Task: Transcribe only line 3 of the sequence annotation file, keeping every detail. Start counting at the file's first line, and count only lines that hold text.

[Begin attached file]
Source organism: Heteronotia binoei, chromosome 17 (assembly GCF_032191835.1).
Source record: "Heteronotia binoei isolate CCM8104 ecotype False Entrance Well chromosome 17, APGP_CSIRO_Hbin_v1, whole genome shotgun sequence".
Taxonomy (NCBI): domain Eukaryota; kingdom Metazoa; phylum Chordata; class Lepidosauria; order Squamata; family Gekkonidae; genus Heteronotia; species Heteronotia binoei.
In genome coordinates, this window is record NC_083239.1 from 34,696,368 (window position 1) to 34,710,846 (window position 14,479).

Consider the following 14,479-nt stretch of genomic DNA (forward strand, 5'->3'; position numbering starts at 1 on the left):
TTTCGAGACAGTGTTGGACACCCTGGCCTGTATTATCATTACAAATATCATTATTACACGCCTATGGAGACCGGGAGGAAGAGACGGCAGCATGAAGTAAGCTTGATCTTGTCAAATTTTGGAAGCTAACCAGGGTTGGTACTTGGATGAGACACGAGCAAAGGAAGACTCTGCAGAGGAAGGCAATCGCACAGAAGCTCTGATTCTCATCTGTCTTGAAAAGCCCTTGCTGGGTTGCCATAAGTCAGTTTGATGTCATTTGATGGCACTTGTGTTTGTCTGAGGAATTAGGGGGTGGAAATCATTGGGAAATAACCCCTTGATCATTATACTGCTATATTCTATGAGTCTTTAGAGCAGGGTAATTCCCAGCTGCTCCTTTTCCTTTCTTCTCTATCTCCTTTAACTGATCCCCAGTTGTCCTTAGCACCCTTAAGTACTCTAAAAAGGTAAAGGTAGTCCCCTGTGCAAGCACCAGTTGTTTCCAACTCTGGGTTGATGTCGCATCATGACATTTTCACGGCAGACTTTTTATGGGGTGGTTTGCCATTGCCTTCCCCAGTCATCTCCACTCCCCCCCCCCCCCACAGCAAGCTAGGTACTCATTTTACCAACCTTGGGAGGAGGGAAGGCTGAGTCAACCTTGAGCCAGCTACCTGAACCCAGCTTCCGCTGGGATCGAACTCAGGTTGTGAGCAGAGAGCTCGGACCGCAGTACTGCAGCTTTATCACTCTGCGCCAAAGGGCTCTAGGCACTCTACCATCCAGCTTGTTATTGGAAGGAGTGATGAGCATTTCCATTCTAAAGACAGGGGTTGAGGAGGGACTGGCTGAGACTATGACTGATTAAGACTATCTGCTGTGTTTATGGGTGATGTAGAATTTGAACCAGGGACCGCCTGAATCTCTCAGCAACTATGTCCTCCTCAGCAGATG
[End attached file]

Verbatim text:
Taxonomy (NCBI): domain Eukaryota; kingdom Metazoa; phylum Chordata; class Lepidosauria; order Squamata; family Gekkonidae; genus Heteronotia; species Heteronotia binoei.